Unfortunately no whole Goode within 100 miles of my location, in fact the only charging stations near me are at a community college (nowhere near shopping), a Nissan dealership, and a downtown parking deck where you pay $1.50 per hour anyway. They did just add a supercharger near our Meijer's store, so I guess if I ever buy a tesla, I'd be shopping there and eating Panda Express or ruby Tuesdays instead of going to target and eating chipotle, longhorn steakhouse, steak n' shake, chili's, red lobster, fazoli's, Applebee's, o'charlies. I personally think they put the supercharger a half mile too far away from the best shopping. I wish target would put in free chargers as I shop there all the time. But the gauntlet is thrown, if Walmart or Meijer puts in L2 chargers, they can change my shopping habits just like the Plenti rewards card has coerced me to buy gas at Exxon Mobil and Macy's.
 

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Unfortunately no whole Goode within 100 miles of my location, in fact the only charging stations near me are at a community college (nowhere near shopping), a Nissan dealership, and a downtown parking deck where you pay $1.50 per hour anyway. They did just add a supercharger near our Meijer's store, so I guess if I ever buy a tesla, I'd be shopping there and eating Panda Express or ruby Tuesdays instead of going to target and eating chipotle, longhorn steakhouse, steak n' shake, chili's, red lobster, fazoli's, Applebee's, o'charlies. I personally think they put the supercharger a half mile too far away from the best shopping. I wish target would put in free chargers as I shop there all the time. But the gauntlet is thrown, if Walmart or Meijer puts in L2 chargers, they can change my shopping habits just like the Plenti rewards card has coerced me to buy gas at Exxon Mobil and Macy's.
I have often wondered how companies can monetize public chargers for a profit. Here is my back-of-the envelope analysis of the revenue stream from a DCFC. I have gained a lot of experience from using the eVgo DCFC at Whole Foods near my home. Previously, I had a $14.95 monthly eVgo subscription which entitled me to use their DCFC chargers for $0.10/min and no connect charge. Other eVgo plans include a $4.95/session connect cost, and either $0.10/min or $0.20/min, depending on the plan. Because I also have a Volt, I ended my subscription.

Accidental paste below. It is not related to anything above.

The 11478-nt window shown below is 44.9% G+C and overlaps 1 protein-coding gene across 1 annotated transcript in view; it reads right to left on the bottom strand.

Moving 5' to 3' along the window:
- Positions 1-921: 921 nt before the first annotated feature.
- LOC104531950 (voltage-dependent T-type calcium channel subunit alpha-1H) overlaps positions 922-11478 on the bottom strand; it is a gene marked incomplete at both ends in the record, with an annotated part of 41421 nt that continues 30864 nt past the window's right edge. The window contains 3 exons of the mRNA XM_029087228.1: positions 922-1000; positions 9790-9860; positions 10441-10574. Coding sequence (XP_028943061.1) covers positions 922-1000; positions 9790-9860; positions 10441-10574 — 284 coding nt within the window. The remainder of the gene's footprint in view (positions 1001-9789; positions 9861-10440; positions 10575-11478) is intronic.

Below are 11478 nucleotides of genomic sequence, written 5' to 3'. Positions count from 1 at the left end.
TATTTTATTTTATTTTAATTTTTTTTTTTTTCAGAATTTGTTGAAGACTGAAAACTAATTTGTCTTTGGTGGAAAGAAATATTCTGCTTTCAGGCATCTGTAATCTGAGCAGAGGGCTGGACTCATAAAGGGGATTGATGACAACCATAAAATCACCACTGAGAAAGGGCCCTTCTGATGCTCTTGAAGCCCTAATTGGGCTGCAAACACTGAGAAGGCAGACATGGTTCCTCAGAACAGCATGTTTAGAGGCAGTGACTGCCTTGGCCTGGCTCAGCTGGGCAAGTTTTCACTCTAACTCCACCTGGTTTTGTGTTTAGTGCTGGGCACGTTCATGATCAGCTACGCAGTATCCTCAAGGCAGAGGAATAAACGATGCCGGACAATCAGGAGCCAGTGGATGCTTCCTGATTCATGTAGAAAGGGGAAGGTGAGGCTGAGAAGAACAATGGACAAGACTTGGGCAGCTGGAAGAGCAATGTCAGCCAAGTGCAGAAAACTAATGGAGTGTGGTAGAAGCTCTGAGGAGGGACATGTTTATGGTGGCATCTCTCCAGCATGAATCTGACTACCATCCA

With my observations at the Whole Foods with eVgo DCFC near my home, I came up with the following. If we assume 10 DCFC charging sessions/day/charger for 30 min/session, or total of 300 min at $0.10/min, this is equal to $30/day or $10,950/year (365 days). The number of charging session is very conservative since data from eVgo at another Whole Foods (Fremont CA) indicated more usage. Quoting from the info on the eVgo website*:

“The Whole Foods Market Fremont location is the busiest DC fast charger in the national EVgo Network. In September of this year (2015) alone it provided 1,452 DC fast charge sessions. On average that amounts to 45 sessions a day at that Freedom Station® location.”

There are two Chademo plugs at the Fremont location, so each has 22.5 sessions/day. If the DCFCs are used at this rate and 30 min/session for 365 days, the revenue is $24,637/year. Also this does not factor in any subscription or connect cost. This is looking more attractive, but this is a situation where the maximum DCFC events are experienced, so other sites will provide less revenue. The DCFCs at Whole Foods are convenient for passing time in the store, but buyer beware. Many other DCFCs are not so convenient, located at dealerships or near office buildings.

*https://www.nrgevgo.com/about/news/evgo-whole-foods-markets-partner-california-reduce-carbon-ev-fast-charging/